Last Updated: November 19, 2021
Computer cases come in all shapes and sizes, from little Mini ITX boxes you can fit on your lounge room TV stand, all the way to massive heavy towers that could probably house a dozen GPUs. There's also a great variety of different styles out there, from low-key sleeper black boxes to RGB-covered centerpieces that steal the limelight in any dimly lit room. PC cases also vary in their quality, airflow potential, and flexibility in terms of what you can and cannot install inside. Let's go over all the basics you need to know when choosing the right case for your next custom gaming PC.
See Also: Choosing the Best CPU for Gaming/VR
The first thing to know about choosing a compatible PC case for your build is that your case must be compatible with the motherboard you choose. Motherboards come in different sizes, technically called its ‘form factor’. The most common form factor is ATX, which is a regular sized motherboard if you will. Then you have Micro ATX (mATX), which is a bit smaller than ATX. Mini ITX (mITX) is even smaller than mATX. On the other end of the spectrum you have Extended ATX (E-ATX), which is a wider/fatter version of ATX.
So, if you have an ATX motherboard, which is the most common size, then you must choose a case that supports an ATX motherboard (any Mid Tower or Full Tower). mITX motherboards can only be installed in mITX cases. mATX motherboards can be installed in mATX cases, but also in many regular ATX cases too (called a Mid Tower). E-ATX motherboards only fit in certain Full Tower cases.
Don't worry if you're confused, as it's quite simple once you get the hang of it. Basically, all you need to know is there are 4 common motherboard sizes (mITX, mATX, ATX, E-ATX), and 4 common case sizes:
Most people building a gaming PC choose a Mid Tower case, as it's not too big but not too small. Mid Towers also have the largest range in terms of models to choose from. But if you're lacking space - perhaps you have a small desk and don't want a big tower taking up a lot of room - getting a Mini Tower is fairly common. They're also typically cheaper than Mid Tower cases, so can be a good option for those on a tight budget (though there are also premium Mini Tower options out there).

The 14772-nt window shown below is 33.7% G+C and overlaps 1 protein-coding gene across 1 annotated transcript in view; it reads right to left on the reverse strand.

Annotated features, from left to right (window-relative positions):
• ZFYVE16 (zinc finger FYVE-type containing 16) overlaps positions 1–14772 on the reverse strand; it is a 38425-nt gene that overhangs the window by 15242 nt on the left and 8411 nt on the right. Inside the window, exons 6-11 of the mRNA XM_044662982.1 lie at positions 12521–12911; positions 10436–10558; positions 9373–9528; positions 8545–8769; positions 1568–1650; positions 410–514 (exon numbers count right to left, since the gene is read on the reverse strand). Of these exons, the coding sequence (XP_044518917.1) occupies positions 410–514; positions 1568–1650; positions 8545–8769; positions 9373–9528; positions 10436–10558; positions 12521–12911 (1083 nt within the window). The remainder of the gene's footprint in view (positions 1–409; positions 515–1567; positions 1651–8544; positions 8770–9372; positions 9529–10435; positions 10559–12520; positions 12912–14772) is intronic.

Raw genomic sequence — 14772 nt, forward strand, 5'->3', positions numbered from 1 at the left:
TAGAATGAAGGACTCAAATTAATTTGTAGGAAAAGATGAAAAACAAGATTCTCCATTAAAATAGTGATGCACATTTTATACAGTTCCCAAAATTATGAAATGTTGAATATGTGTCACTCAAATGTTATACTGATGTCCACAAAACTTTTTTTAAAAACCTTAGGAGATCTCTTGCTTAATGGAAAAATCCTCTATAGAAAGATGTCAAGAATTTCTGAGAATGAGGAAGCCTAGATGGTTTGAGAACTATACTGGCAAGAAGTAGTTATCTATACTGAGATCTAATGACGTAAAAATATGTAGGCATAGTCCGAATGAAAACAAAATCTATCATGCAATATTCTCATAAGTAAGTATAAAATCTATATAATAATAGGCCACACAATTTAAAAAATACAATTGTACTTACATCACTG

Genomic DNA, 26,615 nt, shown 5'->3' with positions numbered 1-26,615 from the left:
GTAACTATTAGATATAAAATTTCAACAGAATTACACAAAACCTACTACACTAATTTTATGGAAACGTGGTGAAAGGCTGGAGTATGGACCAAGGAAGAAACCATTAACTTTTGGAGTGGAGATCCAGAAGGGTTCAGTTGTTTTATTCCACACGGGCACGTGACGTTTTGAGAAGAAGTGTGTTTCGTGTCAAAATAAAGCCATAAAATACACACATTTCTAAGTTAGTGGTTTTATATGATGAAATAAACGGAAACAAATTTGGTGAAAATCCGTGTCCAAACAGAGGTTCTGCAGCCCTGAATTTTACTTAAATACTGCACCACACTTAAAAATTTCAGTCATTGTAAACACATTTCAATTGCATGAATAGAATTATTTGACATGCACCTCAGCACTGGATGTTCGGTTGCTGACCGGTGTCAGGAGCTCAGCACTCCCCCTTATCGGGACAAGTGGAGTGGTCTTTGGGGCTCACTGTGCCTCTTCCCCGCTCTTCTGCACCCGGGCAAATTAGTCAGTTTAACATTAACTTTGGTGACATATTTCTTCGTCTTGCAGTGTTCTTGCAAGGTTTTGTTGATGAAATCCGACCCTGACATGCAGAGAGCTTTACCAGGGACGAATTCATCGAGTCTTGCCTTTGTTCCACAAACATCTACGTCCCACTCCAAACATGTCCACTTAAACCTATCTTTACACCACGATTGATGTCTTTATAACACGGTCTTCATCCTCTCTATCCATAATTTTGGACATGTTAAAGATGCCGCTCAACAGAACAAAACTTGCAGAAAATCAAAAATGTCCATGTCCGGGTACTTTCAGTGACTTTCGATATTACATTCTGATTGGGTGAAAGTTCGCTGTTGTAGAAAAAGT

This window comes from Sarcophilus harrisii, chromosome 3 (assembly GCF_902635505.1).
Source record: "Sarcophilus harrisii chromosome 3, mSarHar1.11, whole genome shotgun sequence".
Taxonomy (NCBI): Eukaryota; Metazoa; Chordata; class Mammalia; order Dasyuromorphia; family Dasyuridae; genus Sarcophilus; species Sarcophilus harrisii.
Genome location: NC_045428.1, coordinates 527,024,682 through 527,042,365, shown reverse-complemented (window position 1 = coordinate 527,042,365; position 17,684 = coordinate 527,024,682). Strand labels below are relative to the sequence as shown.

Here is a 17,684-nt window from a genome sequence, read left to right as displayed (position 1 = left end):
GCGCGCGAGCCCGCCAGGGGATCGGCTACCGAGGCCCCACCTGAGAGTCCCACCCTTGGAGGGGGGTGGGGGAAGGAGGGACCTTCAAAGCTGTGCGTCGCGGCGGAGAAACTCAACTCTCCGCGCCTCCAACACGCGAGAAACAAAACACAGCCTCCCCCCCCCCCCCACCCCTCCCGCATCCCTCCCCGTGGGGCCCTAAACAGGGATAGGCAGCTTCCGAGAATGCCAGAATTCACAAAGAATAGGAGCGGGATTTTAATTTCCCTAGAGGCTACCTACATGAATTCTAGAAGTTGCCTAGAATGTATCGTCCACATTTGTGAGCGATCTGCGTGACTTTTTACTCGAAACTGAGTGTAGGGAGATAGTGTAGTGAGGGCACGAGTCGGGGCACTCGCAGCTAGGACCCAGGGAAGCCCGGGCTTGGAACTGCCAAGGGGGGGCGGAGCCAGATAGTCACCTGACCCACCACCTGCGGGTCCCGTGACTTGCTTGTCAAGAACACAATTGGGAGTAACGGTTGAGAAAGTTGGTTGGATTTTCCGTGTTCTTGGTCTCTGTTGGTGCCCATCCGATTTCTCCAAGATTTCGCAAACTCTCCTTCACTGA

Just do not confuse Mini Tower cases and Mini ITX cases. Mini ITX cases are a bit less common, as some of them are so small and compact that it makes component compatibility quite limited (far less options), as well as making installation and maintenance a little more difficult too. Mini ITX cases not only require a mITX motherboard, but potentially also a special SFF (Small Form Factor) power supply, and you won't be able to fit a large graphics card. Your future upgrade options will also be limited. Plus, in small cramped spaces where components don't have much room to "breathe", airflow can be poor, potentially leading to higher temperatures and/or a louder PC.
If you understand the limitations, and are willing to do extra research on choosing the right compatible parts, Mini ITX cases can be great for sitting on your TV cabinet if you're into lounge gaming with your PC (or for PC VR). I don't recommend them for most first-time PC builders though, as it's generally a lot simpler and easier to go with a Mini Tower if you want to save space (they're not as small, but still compact enough for most people wanting a smaller case).
Then there's Full Towers, which are the largest cases on the market, but generally unnecessary for most people unless you're assembling a system with a ton of components such as a rack of a dozen hard drives, a fully fleshed out water cooled gaming PC, multiple optical drives, or if installing an extra large graphics card. Full Tower cases can also be easier to do cable management. But unless you know that you need a Full Tower case you should probably just stick with a Mid Tower (or Mini Tower if you're tight on space), as there are many that have plenty of room to work with.
Since modern gaming is strenuous software that demands a lot from PC hardware (mostly your graphics card and CPU), the airflow of your PC build is an important consideration. The more powerful your PC, the more important of a consideration it becomes. Internal components such as your CPU cooler plays a key role in how effective airflow will be within your system, but your choice of computer case is a big factor as well. Specifically, the design of the case, and whether or not it encourages easy movement of air from outside the case, through the inside, and out the back.